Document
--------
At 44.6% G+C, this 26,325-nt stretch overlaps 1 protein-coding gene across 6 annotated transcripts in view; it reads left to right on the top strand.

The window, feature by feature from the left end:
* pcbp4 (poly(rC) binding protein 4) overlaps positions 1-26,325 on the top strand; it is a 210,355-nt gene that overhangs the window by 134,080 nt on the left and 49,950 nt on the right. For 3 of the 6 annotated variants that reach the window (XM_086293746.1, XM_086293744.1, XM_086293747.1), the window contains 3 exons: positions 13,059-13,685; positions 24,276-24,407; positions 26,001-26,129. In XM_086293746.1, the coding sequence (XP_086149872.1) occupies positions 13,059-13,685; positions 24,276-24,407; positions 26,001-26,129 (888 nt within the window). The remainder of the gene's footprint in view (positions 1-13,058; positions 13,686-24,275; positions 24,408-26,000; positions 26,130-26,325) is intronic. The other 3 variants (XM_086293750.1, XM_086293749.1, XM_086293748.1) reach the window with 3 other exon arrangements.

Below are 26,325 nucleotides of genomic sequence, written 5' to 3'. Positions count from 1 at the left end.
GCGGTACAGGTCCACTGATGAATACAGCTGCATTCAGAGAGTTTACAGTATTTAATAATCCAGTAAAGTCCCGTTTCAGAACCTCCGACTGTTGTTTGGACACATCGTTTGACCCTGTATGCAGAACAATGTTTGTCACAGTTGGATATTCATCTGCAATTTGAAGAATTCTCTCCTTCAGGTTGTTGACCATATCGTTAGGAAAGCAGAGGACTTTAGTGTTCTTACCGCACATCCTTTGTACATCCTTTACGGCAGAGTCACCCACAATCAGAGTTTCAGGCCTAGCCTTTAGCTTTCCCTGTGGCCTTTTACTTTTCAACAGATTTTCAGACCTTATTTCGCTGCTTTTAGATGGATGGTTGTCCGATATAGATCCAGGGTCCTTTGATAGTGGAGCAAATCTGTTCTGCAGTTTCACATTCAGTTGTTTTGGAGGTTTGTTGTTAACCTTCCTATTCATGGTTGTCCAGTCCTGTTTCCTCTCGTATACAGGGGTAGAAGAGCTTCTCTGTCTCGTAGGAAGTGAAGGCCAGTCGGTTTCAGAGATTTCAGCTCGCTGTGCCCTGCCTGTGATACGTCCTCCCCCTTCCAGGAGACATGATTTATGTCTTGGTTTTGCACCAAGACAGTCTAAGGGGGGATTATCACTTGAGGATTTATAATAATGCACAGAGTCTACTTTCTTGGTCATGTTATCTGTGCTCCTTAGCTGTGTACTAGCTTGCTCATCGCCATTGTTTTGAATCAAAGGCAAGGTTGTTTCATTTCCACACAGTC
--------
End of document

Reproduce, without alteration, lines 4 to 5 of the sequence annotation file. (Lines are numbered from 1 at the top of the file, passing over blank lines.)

Below are 26,325 nucleotides of genomic sequence, written 5' to 3'. Positions count from 1 at the left end.
GCGGTACAGGTCCACTGATGAATACAGCTGCATTCAGAGAGTTTACAGTATTTAATAATCCAGTAAAGTCCCGTTTCAGAACCTCCGACTGTTGTTTGGACACATCGTTTGACCCTGTATGCAGAACAATGTTTGTCACAGTTGGATATTCATCTGCAATTTGAAGAATTCTCTCCTTCAGGTTGTTGACCATATCGTTAGGAAAGCAGAGGACTTTAGTGTTCTTACCGCACATCCTTTGTACATCCTTTACGGCAGAGTCACCCACAATCAGAGTTTCAGGCCTAGCCTTTAGCTTTCCCTGTGGCCTTTTACTTTTCAACAGATTTTCAGACCTTATTTCGCTGCTTTTAGATGGATGGTTGTCCGATATAGATCCAGGGTCCTTTGATAGTGGAGCAAATCTGTTCTGCAGTTTCACATTCAGTTGTTTTGGAGGTTTGTTGTTAACCTTCCTATTCATGGTTGTCCAGTCCTGTTTCCTCTCGTATACAGGGGTAGAAGAGCTTCTCTGTCTCGTAGGAAGTGAAGGCCAGTCGGTTTCAGAGATTTCAGCTCGCTGTGCCCTGCCTGTGATACGTCCTCCCCCTTCCAGGAGACATGATTTATGTCTTGGTTTTGCACCAAGACAGTCTAAGGGGGGATTATCACTTGAGGATTTATAATAATGCACAGAGTCTACTTTCTTGGTCATGTTATCTGTGCTCCTTAGCTGTGTACTAGCTTGCTCATCGCCATTGTTTTGAATCAAAGGCAAGGTTGTTTCATTTCCACACAGTC